Development of dynamically evolving and selfadaptive software. 1. Background


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1 Development of dynamically evolving and selfadaptive software 1. Background LASER 2013 Isola d Elba, September 2013 Carlo Ghezzi Politecnico di Milano DeepSE DEIB 1
2 Requirements Functional requirements refer to services that the system shall provide Nonfunctional requirements constrain how such services shall be provided NonFunctional Requirement Quality of Service Compliance Architectural Constraint Development Constraint Accuracy Safety Security Reliability Performance Interface Installation Distribution Cost Maintainability Cost Deadline Variability Confidentiality Integrity Availability Time Space User interaction Device interaction Software interoperability Subclass link Usability Convenience van Lamsweerde, Requirements Engineering, J. Wiley & Sons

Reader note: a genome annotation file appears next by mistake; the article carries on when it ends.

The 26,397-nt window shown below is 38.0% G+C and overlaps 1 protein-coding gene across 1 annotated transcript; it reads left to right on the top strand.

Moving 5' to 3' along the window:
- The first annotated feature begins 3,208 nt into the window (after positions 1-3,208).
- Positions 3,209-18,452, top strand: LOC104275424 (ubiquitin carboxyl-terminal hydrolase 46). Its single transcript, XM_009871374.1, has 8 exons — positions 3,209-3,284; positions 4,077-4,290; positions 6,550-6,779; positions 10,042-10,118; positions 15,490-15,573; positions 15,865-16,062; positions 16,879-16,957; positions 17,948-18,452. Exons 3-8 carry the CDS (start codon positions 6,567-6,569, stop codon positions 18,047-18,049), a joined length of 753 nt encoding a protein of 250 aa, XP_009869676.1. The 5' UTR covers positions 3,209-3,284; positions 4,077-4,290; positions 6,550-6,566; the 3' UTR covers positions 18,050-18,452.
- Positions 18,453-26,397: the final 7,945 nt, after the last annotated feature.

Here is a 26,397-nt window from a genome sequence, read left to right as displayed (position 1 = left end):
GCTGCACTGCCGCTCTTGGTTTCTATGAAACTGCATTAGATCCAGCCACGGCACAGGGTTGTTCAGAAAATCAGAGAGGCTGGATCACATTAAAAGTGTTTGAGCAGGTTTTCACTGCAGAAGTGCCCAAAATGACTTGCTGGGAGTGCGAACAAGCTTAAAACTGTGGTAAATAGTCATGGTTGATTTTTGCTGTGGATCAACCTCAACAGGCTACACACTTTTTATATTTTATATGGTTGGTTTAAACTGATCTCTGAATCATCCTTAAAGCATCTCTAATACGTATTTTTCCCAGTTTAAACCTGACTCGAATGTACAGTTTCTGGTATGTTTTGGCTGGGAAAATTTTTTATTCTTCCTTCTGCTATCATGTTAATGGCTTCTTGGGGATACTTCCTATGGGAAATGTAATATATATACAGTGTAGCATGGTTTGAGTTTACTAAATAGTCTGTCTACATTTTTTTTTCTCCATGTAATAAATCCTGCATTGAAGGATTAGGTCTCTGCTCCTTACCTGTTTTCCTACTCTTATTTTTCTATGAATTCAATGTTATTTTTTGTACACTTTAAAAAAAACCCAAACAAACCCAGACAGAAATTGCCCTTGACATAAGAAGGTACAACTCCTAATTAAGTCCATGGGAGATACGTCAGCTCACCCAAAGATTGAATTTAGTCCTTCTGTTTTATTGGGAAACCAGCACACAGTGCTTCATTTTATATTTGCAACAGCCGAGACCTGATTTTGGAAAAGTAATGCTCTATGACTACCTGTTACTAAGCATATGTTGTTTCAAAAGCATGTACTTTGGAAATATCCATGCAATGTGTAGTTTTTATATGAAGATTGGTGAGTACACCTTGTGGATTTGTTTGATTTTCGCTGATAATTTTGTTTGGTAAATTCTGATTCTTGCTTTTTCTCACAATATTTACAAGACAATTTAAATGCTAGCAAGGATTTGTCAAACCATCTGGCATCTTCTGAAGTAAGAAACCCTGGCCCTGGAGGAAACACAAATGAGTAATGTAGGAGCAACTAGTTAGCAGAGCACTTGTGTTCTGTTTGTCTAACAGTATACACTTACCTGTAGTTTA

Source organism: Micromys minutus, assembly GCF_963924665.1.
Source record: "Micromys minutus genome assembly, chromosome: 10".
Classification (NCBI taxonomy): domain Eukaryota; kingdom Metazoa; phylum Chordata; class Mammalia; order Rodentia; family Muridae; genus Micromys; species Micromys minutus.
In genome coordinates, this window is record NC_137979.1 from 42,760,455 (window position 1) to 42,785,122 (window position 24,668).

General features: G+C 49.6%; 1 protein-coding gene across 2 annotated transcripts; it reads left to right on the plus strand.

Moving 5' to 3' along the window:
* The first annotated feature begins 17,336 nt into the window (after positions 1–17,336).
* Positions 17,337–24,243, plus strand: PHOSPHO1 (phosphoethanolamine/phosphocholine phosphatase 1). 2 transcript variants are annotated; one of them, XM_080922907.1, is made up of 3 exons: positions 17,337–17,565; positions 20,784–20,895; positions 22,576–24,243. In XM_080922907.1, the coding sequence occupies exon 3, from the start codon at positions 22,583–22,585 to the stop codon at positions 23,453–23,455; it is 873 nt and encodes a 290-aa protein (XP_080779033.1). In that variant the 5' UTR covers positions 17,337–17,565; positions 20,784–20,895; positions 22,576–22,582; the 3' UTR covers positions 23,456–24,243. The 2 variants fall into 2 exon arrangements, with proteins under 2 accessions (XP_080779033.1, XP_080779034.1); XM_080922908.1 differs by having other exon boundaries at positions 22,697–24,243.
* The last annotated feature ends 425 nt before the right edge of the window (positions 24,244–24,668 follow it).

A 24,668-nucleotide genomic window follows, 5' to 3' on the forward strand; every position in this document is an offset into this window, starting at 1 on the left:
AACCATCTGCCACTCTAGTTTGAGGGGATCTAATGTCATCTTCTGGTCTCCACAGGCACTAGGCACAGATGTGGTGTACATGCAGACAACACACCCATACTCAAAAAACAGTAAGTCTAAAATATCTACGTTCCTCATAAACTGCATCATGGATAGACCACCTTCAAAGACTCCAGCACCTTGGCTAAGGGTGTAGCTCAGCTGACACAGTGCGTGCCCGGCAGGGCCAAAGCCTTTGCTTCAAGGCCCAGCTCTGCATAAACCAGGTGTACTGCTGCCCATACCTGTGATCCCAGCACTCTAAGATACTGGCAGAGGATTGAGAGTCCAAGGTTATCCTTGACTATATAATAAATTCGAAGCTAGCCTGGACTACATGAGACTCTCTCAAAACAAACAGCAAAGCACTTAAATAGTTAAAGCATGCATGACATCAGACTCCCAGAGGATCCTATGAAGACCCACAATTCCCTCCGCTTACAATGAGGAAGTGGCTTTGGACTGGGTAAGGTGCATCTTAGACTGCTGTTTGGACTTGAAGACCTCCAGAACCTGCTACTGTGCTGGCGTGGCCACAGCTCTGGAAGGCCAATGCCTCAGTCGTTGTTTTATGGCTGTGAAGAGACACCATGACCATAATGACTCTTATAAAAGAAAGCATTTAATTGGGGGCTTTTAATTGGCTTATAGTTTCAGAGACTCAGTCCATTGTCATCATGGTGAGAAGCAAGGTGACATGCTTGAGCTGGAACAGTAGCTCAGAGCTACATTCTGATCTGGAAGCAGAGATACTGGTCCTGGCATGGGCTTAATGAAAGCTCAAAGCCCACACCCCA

3 Models During software development, software engineers often build abstractions of the system in the form of models [noun] A system or thing used as an example to follow or imitate a simplified description, esp. a mathematical one, of a system or process, to assist calculations or predictions Oxford American Dictionaries 3
4 Why do we use models? To communicate  They embody a shared lexicon E.g., state, transition To simplify descriptions and help focus, ignoring details that distract from the essence of the problem To reason about the modeled system  Mathematics makes reasoning formal  Through models we can predict properties of the real system before it exists 4